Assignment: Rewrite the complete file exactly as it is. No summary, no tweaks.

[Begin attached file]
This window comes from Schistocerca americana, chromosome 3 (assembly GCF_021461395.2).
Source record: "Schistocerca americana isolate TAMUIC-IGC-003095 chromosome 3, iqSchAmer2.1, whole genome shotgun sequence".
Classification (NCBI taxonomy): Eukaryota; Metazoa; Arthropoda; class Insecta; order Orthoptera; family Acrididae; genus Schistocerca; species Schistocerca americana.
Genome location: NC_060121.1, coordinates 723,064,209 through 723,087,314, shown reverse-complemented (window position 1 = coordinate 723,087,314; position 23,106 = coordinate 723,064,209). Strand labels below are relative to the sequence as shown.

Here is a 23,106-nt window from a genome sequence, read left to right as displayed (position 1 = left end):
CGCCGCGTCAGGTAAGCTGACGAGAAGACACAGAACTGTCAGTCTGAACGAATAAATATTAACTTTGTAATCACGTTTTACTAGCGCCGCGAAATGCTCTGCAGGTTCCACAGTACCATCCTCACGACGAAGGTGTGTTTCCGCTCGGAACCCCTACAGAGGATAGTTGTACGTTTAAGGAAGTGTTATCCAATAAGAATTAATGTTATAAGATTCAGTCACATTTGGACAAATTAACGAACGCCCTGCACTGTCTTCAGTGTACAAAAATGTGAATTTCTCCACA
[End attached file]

This window comes from Schistocerca americana, chromosome 3 (assembly GCF_021461395.2).
Source record: "Schistocerca americana isolate TAMUIC-IGC-003095 chromosome 3, iqSchAmer2.1, whole genome shotgun sequence".
Classification (NCBI taxonomy): Eukaryota; Metazoa; Arthropoda; class Insecta; order Orthoptera; family Acrididae; genus Schistocerca; species Schistocerca americana.
Genome location: NC_060121.1, coordinates 723,064,209 through 723,087,314, shown reverse-complemented (window position 1 = coordinate 723,087,314; position 23,106 = coordinate 723,064,209). Strand labels below are relative to the sequence as shown.

Here is a 23,106-nt window from a genome sequence, read left to right as displayed (position 1 = left end):
CGCCGCGTCAGGTAAGCTGACGAGAAGACACAGAACTGTCAGTCTGAACGAATAAATATTAACTTTGTAATCACGTTTTACTAGCGCCGCGAAATGCTCTGCAGGTTCCACAGTACCATCCTCACGACGAAGGTGTGTTTCCGCTCGGAACCCCTACAGAGGATAGTTGTACGTTTAAGGAAGTGTTATCCAATAAGAATTAATGTTATAAGATTCAGTCACATTTGGACAAATTAACGAACGCCCTGCACTGTCTTCAGTGTACAAAAATGTGAATTTCTCCACA